La discusión entre el gobierno de Trump y sus críticos sobre una tasa de crecimiento económico sostenible suscita profundas preguntas sobre el futuro de Estados Unidos. ¿Ingresamos en un período prolongado de crecimiento económico lento? Si es así, ¿cómo altera eso la sociedad y la política? ¿O acaso las medidas “correctas” elevarán el crecimiento económico a niveles del pasado?
The argument between the Trump administration and its critics over a sustainable rate of economic growth raises profound questions about America’s future. Have we entered a prolonged period of slow growth? If so, how does that alter society and politics? Or will the “right” policies raise growth to past levels?
If you haven’t paid attention, here’s a brief overview of the debate.
By unveiling on the same day a pair of divisive and incendiary policy initiatives, the Trump administration made clear that it opposes affirmative action for some Americans but supports it for others.
Al revelar, el mismo día, un par de iniciativas políticas divisivas e incendiarias, el gobierno de Trump dejó en claro que se opone a la acción afirmativa para algunos estadounidenses, pero la apoya para otros.
Janet Yellen, the chair of the Federal Reserve, is caught between Donald Trump and a hard place. By most accounts, Trump is an “easy money” guy who would prefer to keep today’s low interest rates to boost job creation.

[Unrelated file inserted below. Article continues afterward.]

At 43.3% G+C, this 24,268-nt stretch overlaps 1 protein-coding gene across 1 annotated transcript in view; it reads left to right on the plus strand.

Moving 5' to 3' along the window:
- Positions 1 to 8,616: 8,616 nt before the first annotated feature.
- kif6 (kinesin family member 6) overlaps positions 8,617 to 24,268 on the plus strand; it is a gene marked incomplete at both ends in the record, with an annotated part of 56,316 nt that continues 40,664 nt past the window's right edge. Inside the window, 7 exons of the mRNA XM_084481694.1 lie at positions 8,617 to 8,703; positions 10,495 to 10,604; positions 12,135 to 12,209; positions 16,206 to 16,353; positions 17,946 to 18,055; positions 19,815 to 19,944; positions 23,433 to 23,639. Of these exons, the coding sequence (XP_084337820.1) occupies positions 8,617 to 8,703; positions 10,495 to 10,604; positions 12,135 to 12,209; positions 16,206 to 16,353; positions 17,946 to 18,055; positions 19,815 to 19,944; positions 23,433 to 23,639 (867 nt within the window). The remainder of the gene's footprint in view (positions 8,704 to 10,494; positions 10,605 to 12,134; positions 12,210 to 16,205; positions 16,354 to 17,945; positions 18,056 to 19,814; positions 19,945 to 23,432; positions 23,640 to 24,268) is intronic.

Don’t worry, the robots won’t destroy all our jobs. History suggests just the opposite -- that new technologies inspire new jobs. So concludes a study from leading labor economists. It’s a useful antidote to widespread fears that robots and “artificial intelligence” will displace millions of workers and lead to permanently high joblessness.
This is not your father’s inflation -- and that’s good news. Business cycles often end when higher inflation causes a country’s central bank (the Federal Reserve in the United States) to raise interest rates, slowing the economy and, perhaps, triggering a recession. The good news: The next recession may be delayed, because the Phillips Curve has shifted.
The Trump administration is determined to renegotiate the North American Free Trade Agreement (NAFTA) -- which created a single market from Mexico’s southern border to the Yukon -- but the main political appeal of this policy rests on a popular myth: that “fair” trade requires the United States to have a surplus or balanced trade with both Mexico and Canada.
The coal-mining jobs that President Trump thinks were destroyed by government regulation -- adopted to combat air pollution and global warming -- were actually lost to old-fashioned competition from other American firms and workers. Eastern coal mines lost market share to Western coal, which was cheaper. And natural gas grew at coal’s expense because it had low costs and lower greenhouse gas emissions.
Los puestos en las minas de carbón que, según el presidente Trump, fueron destruidos por las regulaciones del gobierno—adoptadas para combatir la contaminación y el calentamiento global—se perdieron, en realidad, debido a la tradicional competencia con otras empresas y trabajadores. Las minas de carbón del Este perdieron su porción del mercado porque el carbón del Oeste, que era más barato, se la llevó. Y el gas natural creció a expensas del carbón porque tenía costos bajos y emisiones de gases de invernadero más bajas.